I used to be the sort of person who’d rather not sleep at all if I had to get up again in 2 hours. Not anymore. If I don’t fall asleep right away after the baby’s nighttime feedings, I lose precious minutes before it’s time for my next round in the Hatch. There’s no time to noodle on my phone or finish the episode of "Breaking Bad" I was watching. (I’ve watched so many of those, by the way, that I’m terrified my baby’s first word is going to be “Heisenberg.”)
When my baby naps during the day, I don’t need to go to sleep at the same time. But the thing is, my days are still extremely compressed. By the time I get out of bed with the baby in the morning, feed him, change him, wheel him into my bathroom in his bassinet, shower while singing Arcade Fire at top volume because for some reason he’s only comforted by the musical stylings of Regine Chassagne, and then put on clothes, it’s 12:30 p.m. Everything I do outside of my bedroom must take place in the eight hours between then and 8:30, when my exhausted husband and I start our bedtime ritual.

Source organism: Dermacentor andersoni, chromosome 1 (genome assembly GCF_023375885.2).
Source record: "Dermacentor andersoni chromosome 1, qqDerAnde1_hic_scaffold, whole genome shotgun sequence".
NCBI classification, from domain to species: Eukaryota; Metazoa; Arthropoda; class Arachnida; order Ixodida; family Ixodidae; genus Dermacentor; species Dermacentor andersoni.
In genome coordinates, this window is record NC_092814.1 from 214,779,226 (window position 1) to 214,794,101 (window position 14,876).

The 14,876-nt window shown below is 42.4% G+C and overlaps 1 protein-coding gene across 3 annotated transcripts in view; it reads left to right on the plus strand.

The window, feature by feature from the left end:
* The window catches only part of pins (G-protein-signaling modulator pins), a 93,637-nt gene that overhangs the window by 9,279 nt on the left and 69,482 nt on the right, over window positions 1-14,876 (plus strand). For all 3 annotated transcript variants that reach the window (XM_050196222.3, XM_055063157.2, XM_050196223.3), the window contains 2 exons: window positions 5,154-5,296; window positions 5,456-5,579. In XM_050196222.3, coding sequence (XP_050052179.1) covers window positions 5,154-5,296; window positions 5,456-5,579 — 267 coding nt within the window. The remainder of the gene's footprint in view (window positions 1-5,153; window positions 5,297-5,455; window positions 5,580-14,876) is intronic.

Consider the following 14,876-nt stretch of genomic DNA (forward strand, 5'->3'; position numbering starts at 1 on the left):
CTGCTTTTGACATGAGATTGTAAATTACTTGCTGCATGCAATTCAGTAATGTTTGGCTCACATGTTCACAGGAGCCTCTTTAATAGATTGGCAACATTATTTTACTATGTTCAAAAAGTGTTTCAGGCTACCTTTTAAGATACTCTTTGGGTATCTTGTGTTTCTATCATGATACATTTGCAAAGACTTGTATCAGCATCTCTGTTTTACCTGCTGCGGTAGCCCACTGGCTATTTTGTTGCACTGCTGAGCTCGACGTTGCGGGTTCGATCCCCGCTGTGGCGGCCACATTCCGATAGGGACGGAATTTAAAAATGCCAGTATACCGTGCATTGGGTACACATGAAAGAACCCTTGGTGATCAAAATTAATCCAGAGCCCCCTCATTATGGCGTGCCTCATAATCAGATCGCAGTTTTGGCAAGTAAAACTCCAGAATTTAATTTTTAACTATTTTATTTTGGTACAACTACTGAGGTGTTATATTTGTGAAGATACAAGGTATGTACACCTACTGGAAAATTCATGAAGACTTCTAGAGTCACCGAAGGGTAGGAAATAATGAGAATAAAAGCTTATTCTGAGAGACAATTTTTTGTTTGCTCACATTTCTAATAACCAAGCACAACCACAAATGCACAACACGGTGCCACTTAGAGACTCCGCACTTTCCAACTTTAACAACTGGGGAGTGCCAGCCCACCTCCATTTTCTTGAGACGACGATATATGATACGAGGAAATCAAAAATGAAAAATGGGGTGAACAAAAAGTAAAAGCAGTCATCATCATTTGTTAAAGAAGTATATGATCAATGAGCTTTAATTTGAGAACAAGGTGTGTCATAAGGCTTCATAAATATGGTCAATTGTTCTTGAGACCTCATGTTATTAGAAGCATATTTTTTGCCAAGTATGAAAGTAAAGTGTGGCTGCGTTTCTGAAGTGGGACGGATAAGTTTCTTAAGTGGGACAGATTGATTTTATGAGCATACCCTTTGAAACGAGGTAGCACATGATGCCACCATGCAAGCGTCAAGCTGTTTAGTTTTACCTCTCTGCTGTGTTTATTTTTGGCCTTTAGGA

Which brings me to another way my maternity leave is like “Lost:” I have become a woman out of time. Days bleed together, one into the other. I routinely forget what day of the week it is. I cram work emails, xoJane posts, and everything computer-related into the fistful of 15- and 20-minute slivers I get between daytime feedings, changes, and tummy time. It’s taken me four days to write this much.
I consider every day a success if I meet four simple goals:
Just walking to the coffee shop five blocks away requires 20 minutes of preparation and the meticulous packing of a diaper bag, so this is harder than it sounds.